Corneal Cross-Linking is now FDA approved and greater than 95% of the commercially insured population has access to this potentially sight-protecting treatment.
What is Corneal Cross-Linking?
Cross-linking is a minimally invasive outpatient procedure that combines the use of UVA light and riboflavin eye drops to add stiffness to corneas which have been weakened by disease or refractive surgery. Cross-linking, which has been performed in Europe since 2003, is considered the standard of care around the world for keratoconus and corneal ectasia following refractive surgery. The main goal of Corneal Cross-Linking is to slow progression of the disease and preserve vision.
Riboflavin (vitamin B2) is important for body growth, red blood cell production and assists in releasing energy from carbohydrates. Its food sources include dairy products, eggs, green leafy vegetables, lean meats, legumes, and nuts. Breads and cereals are often fortified with riboflavin.
Under the conditions used for corneal collagen cross-linking, riboflavin 5’- phosphate, vitamin B2, functions as a photoenhancer which enables the cross- linking reaction to occur.
Ultra-Violet A (UVA)
UVA is one of the three types of invisible light rays given off by the sun (together with ultra-violet B and ultra-violet C) and is the weakest of the three.
A UV light source is applied to irradiate the cornea after it has been soaked in the photo-enhancing riboflavin solution. This cross-linking process stiffens the cornea by increasing the number of molecular bonds, or cross-links, in the collagen.
Patients over the age of 14 who have been diagnosed with progressive keratoconus or corneal ectasia following refractive surgery should ask their doctor about corneal cross-linking. Contact us today to schedule an evaluation for Corneal Cross-Linking by calling 225-274-3937 or request an appointment online.
Is Corneal Cross-Linking Covered by Insurance?
Insurance coverage for FDA approved cross-linking with Photrexa® Viscous, Photrexa® and the KXL® System is now widely available. Greater than 95% of the commercially insured population has access to this potentially sight-protecting treatment.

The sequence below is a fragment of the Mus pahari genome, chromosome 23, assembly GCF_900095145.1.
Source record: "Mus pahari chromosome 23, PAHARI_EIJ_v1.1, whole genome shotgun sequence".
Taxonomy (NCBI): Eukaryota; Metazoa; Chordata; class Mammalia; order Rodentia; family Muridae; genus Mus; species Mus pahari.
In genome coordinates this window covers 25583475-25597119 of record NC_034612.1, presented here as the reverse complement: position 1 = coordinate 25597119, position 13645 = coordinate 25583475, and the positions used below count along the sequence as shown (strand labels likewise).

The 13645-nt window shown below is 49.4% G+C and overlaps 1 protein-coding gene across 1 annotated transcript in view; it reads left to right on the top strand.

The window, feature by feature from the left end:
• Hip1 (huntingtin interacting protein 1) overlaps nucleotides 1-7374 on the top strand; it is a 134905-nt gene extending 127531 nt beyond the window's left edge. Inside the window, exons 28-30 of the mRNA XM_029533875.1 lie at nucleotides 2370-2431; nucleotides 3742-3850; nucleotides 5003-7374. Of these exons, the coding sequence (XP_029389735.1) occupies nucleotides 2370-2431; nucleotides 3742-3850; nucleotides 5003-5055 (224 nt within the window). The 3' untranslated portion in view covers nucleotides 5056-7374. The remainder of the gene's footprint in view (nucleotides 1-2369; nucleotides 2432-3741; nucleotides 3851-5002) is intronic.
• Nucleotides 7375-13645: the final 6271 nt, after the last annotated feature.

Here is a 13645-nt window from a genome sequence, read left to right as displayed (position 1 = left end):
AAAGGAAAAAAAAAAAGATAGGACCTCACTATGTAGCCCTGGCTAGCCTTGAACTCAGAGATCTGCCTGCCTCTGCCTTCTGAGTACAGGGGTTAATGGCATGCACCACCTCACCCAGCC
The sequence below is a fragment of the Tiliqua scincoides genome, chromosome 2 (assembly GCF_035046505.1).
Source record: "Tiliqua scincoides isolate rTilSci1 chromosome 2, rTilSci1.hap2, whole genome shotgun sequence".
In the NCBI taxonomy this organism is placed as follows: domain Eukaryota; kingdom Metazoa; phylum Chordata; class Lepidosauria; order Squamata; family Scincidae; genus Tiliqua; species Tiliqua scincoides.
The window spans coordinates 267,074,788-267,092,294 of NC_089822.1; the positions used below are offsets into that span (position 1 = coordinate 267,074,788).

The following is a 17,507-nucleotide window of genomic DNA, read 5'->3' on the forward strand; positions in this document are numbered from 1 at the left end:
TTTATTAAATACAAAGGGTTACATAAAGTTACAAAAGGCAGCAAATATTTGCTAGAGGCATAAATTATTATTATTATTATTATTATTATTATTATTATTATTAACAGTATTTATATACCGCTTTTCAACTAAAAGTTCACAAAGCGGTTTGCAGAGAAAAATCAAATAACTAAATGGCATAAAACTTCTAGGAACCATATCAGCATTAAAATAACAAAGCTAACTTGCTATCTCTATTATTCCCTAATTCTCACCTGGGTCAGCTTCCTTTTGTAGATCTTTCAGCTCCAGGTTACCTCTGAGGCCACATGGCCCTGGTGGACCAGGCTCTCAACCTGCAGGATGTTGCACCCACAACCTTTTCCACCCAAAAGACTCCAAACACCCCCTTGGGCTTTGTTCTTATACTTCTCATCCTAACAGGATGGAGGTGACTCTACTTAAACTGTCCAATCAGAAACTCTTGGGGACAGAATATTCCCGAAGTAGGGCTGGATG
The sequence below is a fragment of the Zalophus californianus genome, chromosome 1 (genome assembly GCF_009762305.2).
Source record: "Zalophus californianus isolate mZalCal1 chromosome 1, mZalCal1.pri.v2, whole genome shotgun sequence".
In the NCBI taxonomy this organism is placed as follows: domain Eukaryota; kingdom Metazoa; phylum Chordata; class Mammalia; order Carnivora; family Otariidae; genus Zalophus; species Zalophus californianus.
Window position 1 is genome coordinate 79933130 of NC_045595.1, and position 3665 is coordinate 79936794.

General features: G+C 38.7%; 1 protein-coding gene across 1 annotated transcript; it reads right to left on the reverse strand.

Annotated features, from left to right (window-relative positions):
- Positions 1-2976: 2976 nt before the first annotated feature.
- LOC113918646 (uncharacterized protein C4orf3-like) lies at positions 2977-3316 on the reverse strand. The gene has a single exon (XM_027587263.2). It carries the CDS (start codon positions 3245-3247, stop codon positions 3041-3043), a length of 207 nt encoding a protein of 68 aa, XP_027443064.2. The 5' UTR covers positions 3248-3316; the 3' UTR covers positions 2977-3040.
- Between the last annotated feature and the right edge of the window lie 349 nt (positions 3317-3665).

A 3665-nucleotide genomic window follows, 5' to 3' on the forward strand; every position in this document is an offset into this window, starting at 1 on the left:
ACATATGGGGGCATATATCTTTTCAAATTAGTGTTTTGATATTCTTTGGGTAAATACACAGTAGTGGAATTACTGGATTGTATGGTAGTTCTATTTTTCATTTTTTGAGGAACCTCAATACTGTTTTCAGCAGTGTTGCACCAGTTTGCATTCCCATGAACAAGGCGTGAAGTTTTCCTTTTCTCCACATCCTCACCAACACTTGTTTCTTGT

What can I expect during a Corneal Cross-Linking procedure?
Will I need to be out of my contact lenses for this process?
Yes. Typically, patients are asked by their doctor to stop wearing hard contact lenses prior to surgery for a period of several weeks.
Am I awake during the procedure?
Yes, typically you will be awake during the treatment. You may be given a medication to help you relax and numbing anesthetic drops.
How long does the treatment take?
The actual procedure takes about an hour, but you will be at the office for approximately two hours to allow sufficient time for preparation and recovery before you return to the comfort of your own home.
Does it hurt?
There is some discomfort during immediate recovery but usually not during the treatment. Immediately following treatment, a bandage contact lens is placed on the surface of the eye to protect the newly treated area. After the numbing drops wear off, there is some discomfort, often described as a gritty, burning sensation managed with Tylenol and artificial tears.
What results can I expect from corneal cross-linking?
Can anyone tell by my appearance that I have had cross-linking?
No. There is no change in the appearance of your eyes following cross-linking.
Contact us today to schedule an evaluation for Corneal Cross-Linking by calling 225-274-3937 or request an appointment online.